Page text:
So, Littlegirl was born and she was a darling.
The nurse had wrapped her up and the doctor was stitching Irishmam up, so I had some quiet time with my daughter.
I stood in the corner with her and whispered to her as best I could how much I loved her and told her all the things I had thought we were going to do together. The usual daddy of a little girl stuff like ponies and ballet and hugs and dollies.
She was so light and looked so perfect all swaddled up in her pink blanket. It was so wrong that she was dead. What happened to you my little baby? Where are you?
I can’t remember clearly what happened next. I do know that my brother arrived and sat in the lobby of the hospital for the entire day, just being there if we needed anything and greeting visitors.
We ended up back in the hospital room. The nurses had put a picture of a rose or something on the door so that all the staff would know that this was the Shit Luck territory.
Littlegirl was checked by doctors etc. I guess and then brought in to us. We spent hours just looking at her and hugging and talking to her.
We were given some information from ISANDS (the Irish Stillbirth and Neonatal Death Society) that contained a means of taking hand and footprints and cuttings of hair. (In the background, ISANDS had been great help to Irishmam’s sister who had been in contact with them shortly after learning that the baby was dead. ISANDS went on to be a great support for us and helped us to realise that we weren’t alone or unique in the world. More about that later.)
Family started to trickle in, all devastated and probably not knowing what to do when handed our poor little girl to hold. But they did it and they kissed her and it was a welcome for her and an acknowledgement that she was loved by all these people who had been waiting to meet her.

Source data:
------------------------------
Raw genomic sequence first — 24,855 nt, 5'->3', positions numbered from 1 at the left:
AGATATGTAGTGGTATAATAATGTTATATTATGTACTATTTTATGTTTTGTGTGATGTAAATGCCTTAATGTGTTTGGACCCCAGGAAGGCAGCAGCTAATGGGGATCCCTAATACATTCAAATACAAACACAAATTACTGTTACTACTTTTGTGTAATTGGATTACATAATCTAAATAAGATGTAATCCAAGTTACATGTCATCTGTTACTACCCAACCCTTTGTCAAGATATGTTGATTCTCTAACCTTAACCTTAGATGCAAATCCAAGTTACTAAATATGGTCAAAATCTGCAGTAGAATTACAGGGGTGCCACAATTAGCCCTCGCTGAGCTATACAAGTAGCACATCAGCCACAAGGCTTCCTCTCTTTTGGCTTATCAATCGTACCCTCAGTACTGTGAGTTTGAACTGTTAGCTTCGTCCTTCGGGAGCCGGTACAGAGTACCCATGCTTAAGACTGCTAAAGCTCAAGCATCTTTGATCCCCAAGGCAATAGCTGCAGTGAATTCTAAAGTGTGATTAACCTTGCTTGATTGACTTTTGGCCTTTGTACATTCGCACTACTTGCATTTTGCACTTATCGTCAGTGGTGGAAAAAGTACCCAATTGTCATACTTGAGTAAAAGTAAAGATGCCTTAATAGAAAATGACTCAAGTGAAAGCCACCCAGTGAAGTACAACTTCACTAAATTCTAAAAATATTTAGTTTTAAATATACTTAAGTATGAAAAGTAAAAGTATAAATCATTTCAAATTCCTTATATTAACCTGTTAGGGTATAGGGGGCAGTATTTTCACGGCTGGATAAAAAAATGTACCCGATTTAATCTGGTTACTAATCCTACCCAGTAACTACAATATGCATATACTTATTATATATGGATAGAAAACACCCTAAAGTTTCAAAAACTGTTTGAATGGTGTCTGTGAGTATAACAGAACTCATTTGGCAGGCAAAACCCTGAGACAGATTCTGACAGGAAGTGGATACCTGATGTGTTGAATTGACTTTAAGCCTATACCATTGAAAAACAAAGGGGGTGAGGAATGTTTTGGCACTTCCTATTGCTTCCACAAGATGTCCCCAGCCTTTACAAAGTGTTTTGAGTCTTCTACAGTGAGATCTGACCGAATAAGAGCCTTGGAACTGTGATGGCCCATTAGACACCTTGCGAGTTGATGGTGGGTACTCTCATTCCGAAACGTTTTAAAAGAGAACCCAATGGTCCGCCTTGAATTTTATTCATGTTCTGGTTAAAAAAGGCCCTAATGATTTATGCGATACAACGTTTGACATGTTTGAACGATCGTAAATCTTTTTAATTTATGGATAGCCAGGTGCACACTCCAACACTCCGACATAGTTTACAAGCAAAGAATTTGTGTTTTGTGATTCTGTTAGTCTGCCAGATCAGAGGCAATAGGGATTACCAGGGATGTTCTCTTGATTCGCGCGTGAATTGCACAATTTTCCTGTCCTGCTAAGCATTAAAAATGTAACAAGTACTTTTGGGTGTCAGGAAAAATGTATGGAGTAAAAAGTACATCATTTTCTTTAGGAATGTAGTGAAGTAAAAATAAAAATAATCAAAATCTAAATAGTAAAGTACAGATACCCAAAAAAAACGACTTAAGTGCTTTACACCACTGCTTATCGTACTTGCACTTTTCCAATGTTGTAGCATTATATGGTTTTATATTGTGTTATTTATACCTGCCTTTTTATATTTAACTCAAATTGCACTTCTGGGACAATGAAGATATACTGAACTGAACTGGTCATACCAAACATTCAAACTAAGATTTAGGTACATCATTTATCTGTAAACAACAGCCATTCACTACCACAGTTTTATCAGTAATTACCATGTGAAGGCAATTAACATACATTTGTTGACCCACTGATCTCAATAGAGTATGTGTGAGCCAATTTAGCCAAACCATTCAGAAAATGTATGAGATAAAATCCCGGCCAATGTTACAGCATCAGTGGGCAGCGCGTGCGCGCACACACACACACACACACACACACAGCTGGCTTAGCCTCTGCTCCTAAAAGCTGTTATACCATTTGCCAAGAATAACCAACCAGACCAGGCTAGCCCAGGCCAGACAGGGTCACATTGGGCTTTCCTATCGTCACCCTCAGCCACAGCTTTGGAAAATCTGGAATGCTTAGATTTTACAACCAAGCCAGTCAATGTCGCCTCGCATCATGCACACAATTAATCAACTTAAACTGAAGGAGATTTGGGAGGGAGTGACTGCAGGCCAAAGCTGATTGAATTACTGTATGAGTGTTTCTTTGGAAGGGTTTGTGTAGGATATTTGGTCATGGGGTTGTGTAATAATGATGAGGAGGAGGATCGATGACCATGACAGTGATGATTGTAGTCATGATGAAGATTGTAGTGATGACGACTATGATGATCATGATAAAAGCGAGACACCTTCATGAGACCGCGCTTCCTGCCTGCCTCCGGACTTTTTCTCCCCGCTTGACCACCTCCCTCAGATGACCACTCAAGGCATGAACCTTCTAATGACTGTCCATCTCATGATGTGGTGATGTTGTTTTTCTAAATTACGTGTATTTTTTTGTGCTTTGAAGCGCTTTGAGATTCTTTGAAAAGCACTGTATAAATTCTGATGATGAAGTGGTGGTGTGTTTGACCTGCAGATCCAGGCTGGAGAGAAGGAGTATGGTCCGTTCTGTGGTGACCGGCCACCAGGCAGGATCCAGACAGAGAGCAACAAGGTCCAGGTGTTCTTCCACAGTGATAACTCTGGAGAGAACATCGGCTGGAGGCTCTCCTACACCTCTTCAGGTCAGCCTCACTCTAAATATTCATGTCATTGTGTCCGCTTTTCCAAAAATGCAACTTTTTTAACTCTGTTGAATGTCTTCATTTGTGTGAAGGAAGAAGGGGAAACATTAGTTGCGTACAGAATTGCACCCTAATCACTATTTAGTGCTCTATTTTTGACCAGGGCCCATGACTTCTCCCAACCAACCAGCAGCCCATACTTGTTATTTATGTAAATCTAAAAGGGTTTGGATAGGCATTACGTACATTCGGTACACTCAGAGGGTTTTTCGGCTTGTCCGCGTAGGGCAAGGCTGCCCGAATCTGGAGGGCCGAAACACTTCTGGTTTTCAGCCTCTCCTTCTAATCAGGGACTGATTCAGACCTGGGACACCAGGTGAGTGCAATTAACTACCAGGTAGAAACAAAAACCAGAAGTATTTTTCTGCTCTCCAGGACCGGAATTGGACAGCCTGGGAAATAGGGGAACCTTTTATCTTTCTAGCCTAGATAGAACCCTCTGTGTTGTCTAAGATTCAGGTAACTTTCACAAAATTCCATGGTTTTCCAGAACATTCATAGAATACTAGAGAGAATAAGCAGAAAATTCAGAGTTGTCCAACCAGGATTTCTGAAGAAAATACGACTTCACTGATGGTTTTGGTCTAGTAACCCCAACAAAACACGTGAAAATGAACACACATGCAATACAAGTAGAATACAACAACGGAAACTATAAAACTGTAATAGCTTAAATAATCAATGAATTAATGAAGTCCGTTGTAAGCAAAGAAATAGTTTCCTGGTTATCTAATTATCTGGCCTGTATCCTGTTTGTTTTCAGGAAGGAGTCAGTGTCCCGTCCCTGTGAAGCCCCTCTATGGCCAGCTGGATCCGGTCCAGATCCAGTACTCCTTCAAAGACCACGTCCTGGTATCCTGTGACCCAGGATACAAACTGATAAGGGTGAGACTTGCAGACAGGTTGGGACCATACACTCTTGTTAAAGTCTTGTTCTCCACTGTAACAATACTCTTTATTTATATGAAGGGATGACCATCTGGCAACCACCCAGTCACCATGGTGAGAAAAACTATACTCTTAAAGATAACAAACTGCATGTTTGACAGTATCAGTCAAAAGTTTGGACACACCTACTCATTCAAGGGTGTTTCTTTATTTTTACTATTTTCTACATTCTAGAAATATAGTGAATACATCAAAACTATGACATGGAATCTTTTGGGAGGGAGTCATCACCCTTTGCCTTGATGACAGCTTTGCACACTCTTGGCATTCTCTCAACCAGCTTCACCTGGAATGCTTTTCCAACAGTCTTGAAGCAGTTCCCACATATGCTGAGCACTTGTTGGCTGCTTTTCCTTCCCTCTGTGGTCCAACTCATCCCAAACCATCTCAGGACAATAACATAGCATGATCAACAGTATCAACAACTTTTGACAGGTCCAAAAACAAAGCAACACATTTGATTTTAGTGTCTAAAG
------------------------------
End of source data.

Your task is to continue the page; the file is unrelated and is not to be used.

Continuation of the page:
There was a counsellor knocking around but unfortunately she was the only person we encountered that we didn’t warm to. She seemed to just stand there waiting for us to say something, while we were looking at her thinking ‘well, you’re the bloody expert’ what are we supposed to do here?
Anyway, the rest of the staff were brilliant. All the nurses dropped in over the course of the next few days and they always greeted Littlegirl and commented on how lovely she was. When practicality and reality crept in after a day or so and we had to start putting our little darling in a mortuary to keep her cool, the nurses would drop in to my wife and tell her that they had been down to check on Littlegirl and she was fine. These acts of kindness made a huge difference.
By the end of that first day we were absolutely shattered and exhausted. I felt a strong urge to get away from the hospital so I asked my brother to meet me back at the house. My wife’s parents stayed with her in the hospital. Did I do the wrong thing by leaving for the night? I don’t know. I just needed to sit down for a few minutes at a remove from the situation and have a break, and a bottle of wine! Again, well done to my brother for spending the night with me, it must have been tough.